5. Post-sterilization, follow steam with sterile air and maintain a positive pressure. After the steam sterilization cycle is complete, introduce sterile air into the system. If this is not done, when the steam flow is stopped, the steam will condense and begin to create a vacuum in the system. This vacuum may pull in non-sterile air from outside via a leak, resulting in a potentially high occurrence of contamination. Once air pressure is present in the system (I recommend 3 to 5 psig), maintain that pressure. It serves as a sterility assurance measure, increasing the likelihood that, if a leak occurs, the flow will be outward, not inward.

6. Design the system to be easily cleaned. In pharmaceutical applications, this is a pretty obvious statement, because the product needs to be kept clean. When the work is done manually, which often is the case for fermenters, improper cleaning can create steam sterilization problems:

• Layers of debris, media or product can make heating slower than expected or keep steam from penetrating to sterilize the material or system.
• Debris can cause steam traps or orifices used for sterilization to not work properly.

7. Look for unexpected temperature variations. A large article could be written on just this subject; here we can only describe the basics.

When sterilization of the system is to be validated, myriad thermocouples are placed in the system in conjunction with the permanent temperature elements to study the sterilization process. If two properly calibrated temperature elements in the same part of the system vary from one another significantly, then air, superheated steam or excess condensate probably is present.

Always suspect and verify temperature element calibration first. Once temperature elements are confirmed to be accurately calibrated if:

• Lower than sterilization temperatures are seen in low spots, suspect condensate problems.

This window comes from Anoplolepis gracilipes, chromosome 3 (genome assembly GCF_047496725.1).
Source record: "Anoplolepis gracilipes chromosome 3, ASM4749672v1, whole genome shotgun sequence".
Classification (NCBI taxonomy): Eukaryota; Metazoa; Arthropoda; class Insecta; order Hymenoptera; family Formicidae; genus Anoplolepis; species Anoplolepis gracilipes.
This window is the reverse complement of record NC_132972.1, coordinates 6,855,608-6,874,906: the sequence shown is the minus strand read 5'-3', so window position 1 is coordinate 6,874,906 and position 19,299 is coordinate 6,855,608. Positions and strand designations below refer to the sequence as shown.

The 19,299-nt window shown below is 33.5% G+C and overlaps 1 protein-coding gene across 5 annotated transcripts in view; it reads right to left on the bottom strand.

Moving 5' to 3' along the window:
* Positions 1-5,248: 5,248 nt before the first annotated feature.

• Lower than sterilization temperatures are seen in high spots, suspect air problems.
• Temperatures are too high for the pressure present, then suspect superheated dry-steam problems.

Unfortunately, when too-low temperatures are observed, it is not always possible to tell the difference between trapped air and excess condensate. In the case of condensate, as long as it meets temperature and time requirements, sterilization will occur. However, if air causes the temperature variation, then assume sterilization will not occur. Developing the ability to detect temperature variations is important and takes experience. Other devices can detect that air is present in a system, but temperature variation with thermocouples can actually help locate the source of the problem.

Hard-and-fast rules on how much temperature variation indicates a sterilization problem have not been provided, but the concepts presented apply. Consider the actual temperature elements used, with their given accuracies, when creating a standard for determining when temperature variation indicates a sterilization problem.
The don’ts
Let’s now look at five common mistakes.
1. Don’t create deadlegs. When designing piping for steam sterilization, it is all too easy to create areas where air pockets form and, thus, steam does not fully penetrate and the proper temperature is not achieved. These so-called deadlegs are a concern because, if air is present, sterilization probably is not achieved. The only ways to truly detect a deadleg is with temperature measurements or indicator spore strips failing to be killed.

During validation, always place a thermocouple in all suspected deadleg locations to ensure the piping is not a deadleg. My rule of thumb for a suspected free-draining deadleg in a non-vacuum pump system is a length-over-diameter (L/d) ratio greater than 2.5. This ratio is the length of pipe with no steam flow, from the edge of the pipe with steam flow to the end of the pipe that has no flow, divided by the inner diameter of the pipe without steam flow (Figure 1).

Figure 1
The length-over-diameter ratio provides a useful tool for spotting potential deadlegs.